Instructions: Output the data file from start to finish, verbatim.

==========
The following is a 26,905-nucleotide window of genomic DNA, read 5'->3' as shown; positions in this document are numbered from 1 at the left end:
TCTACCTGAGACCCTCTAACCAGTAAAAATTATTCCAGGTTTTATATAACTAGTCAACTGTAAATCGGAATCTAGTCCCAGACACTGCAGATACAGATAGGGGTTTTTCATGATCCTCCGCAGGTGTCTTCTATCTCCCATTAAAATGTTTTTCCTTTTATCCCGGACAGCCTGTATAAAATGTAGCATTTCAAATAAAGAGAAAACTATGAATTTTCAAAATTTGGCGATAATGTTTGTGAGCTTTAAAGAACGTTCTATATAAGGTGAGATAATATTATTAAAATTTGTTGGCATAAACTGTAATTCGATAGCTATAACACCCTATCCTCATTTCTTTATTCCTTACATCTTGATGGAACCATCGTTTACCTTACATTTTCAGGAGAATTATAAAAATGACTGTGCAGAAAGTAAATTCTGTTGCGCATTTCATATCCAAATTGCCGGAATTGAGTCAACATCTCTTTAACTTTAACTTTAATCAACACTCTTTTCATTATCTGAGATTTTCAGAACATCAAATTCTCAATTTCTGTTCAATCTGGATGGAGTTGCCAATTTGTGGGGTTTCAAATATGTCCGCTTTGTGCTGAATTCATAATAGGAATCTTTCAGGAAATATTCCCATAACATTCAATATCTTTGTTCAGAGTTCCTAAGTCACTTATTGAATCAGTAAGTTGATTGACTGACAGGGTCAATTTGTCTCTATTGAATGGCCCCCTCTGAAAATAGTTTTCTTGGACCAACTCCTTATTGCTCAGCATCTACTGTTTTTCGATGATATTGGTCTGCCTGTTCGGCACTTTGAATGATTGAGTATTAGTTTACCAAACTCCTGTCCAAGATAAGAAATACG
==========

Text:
The following is a 26,905-nucleotide window of genomic DNA, read 5'->3' as shown; positions in this document are numbered from 1 at the left end:
TCTACCTGAGACCCTCTAACCAGTAAAAATTATTCCAGGTTTTATATAACTAGTCAACTGTAAATCGGAATCTAGTCCCAGACACTGCAGATACAGATAGGGGTTTTTCATGATCCTCCGCAGGTGTCTTCTATCTCCCATTAAAATGTTTTTCCTTTTATCCCGGACAGCCTGTATAAAATGTAGCATTTCAAATAAAGAGAAAACTATGAATTTTCAAAATTTGGCGATAATGTTTGTGAGCTTTAAAGAACGTTCTATATAAGGTGAGATAATATTATTAAAATTTGTTGGCATAAACTGTAATTCGATAGCTATAACACCCTATCCTCATTTCTTTATTCCTTACATCTTGATGGAACCATCGTTTACCTTACATTTTCAGGAGAATTATAAAAATGACTGTGCAGAAAGTAAATTCTGTTGCGCATTTCATATCCAAATTGCCGGAATTGAGTCAACATCTCTTTAACTTTAACTTTAATCAACACTCTTTTCATTATCTGAGATTTTCAGAACATCAAATTCTCAATTTCTGTTCAATCTGGATGGAGTTGCCAATTTGTGGGGTTTCAAATATGTCCGCTTTGTGCTGAATTCATAATAGGAATCTTTCAGGAAATATTCCCATAACATTCAATATCTTTGTTCAGAGTTCCTAAGTCACTTATTGAATCAGTAAGTTGATTGACTGACAGGGTCAATTTGTCTCTATTGAATGGCCCCCTCTGAAAATAGTTTTCTTGGACCAACTCCTTATTGCTCAGCATCTACTGTTTTTCGATGATATTGGTCTGCCTGTTCGGCACTTTGAATGATTGAGTATTAGTTTACCAAACTCCTGTCCAAGATAAGAAATACG